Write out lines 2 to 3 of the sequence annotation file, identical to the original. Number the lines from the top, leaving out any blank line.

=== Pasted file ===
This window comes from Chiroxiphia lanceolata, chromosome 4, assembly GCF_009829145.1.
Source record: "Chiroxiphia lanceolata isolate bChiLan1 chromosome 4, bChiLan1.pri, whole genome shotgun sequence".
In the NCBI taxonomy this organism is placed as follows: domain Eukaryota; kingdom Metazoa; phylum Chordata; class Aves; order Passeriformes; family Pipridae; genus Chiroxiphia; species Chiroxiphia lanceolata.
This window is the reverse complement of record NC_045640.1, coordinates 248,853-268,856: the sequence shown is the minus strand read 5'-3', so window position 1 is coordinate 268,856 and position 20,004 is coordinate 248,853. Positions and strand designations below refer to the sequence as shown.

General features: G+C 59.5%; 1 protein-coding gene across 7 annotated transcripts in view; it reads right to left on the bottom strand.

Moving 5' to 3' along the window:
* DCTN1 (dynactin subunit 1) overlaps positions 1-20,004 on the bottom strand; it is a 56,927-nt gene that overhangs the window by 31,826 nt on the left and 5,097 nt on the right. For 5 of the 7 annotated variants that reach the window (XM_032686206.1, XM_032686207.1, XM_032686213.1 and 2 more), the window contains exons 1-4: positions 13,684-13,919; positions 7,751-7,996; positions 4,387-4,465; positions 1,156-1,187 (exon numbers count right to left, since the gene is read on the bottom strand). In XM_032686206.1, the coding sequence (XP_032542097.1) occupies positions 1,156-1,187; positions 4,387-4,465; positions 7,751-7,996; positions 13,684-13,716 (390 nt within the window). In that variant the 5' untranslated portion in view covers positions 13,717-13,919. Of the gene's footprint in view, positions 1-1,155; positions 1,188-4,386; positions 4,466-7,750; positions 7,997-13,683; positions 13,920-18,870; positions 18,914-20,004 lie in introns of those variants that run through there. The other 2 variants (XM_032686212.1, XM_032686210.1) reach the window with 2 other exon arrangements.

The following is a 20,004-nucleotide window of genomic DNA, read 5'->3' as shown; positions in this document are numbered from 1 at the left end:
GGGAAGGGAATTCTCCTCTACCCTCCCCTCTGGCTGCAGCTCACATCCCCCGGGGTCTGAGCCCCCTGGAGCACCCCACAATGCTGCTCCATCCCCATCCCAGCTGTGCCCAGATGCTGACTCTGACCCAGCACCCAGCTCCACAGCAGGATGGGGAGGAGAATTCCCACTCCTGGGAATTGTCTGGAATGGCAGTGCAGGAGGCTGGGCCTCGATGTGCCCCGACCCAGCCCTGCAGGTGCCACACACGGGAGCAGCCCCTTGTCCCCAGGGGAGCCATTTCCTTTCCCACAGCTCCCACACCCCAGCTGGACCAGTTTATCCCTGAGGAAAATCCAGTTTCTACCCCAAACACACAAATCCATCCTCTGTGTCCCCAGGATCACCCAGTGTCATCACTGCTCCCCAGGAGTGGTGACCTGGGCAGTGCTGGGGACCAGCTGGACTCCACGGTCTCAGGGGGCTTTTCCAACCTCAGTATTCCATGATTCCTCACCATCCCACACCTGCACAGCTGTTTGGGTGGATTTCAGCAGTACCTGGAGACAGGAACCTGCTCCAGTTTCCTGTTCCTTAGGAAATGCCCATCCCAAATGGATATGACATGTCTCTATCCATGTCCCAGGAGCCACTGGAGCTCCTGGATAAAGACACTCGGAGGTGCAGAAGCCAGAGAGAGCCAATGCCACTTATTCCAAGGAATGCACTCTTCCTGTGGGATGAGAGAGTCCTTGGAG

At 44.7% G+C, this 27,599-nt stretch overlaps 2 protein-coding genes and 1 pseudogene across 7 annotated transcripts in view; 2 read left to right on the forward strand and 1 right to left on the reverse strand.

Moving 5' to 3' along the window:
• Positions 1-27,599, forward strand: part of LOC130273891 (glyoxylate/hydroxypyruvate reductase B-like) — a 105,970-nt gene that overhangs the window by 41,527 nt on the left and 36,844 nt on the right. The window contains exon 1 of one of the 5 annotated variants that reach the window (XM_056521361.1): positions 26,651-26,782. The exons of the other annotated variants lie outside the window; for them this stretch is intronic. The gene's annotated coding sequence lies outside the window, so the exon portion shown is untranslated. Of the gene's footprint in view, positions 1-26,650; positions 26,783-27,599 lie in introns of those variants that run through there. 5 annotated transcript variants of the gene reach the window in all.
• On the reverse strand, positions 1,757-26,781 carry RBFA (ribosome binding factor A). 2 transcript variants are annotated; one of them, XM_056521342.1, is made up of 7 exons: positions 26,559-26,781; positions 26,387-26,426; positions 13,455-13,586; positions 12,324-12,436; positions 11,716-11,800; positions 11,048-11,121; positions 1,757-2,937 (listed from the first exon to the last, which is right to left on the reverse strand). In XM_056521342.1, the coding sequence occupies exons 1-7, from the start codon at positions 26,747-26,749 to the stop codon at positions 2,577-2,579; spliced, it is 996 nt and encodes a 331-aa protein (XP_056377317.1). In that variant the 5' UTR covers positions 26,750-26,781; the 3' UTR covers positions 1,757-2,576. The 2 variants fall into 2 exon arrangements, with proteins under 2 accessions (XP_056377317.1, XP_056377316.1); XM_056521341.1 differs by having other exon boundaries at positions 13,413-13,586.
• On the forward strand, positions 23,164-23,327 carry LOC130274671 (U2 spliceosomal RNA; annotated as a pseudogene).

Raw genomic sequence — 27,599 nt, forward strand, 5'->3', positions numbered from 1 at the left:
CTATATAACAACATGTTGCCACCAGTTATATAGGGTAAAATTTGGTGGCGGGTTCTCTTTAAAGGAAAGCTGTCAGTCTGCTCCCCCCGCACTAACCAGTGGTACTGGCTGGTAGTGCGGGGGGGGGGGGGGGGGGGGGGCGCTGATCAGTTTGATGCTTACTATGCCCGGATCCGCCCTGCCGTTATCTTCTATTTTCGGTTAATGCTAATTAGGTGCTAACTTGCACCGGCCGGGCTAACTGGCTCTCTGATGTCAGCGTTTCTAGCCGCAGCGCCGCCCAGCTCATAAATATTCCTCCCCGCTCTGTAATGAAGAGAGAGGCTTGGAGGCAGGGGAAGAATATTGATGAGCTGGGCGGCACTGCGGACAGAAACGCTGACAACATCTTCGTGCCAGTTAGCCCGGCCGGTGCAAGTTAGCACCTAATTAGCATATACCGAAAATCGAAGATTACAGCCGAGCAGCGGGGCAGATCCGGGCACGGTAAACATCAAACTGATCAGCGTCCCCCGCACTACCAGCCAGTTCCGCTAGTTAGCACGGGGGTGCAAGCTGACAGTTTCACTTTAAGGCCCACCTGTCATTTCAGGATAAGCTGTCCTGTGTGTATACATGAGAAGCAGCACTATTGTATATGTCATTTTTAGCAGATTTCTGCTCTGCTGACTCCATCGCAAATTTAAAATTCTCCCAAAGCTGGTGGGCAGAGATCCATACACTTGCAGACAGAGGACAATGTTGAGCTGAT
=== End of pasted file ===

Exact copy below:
Source record: "Chiroxiphia lanceolata isolate bChiLan1 chromosome 4, bChiLan1.pri, whole genome shotgun sequence".
In the NCBI taxonomy this organism is placed as follows: domain Eukaryota; kingdom Metazoa; phylum Chordata; class Aves; order Passeriformes; family Pipridae; genus Chiroxiphia; species Chiroxiphia lanceolata.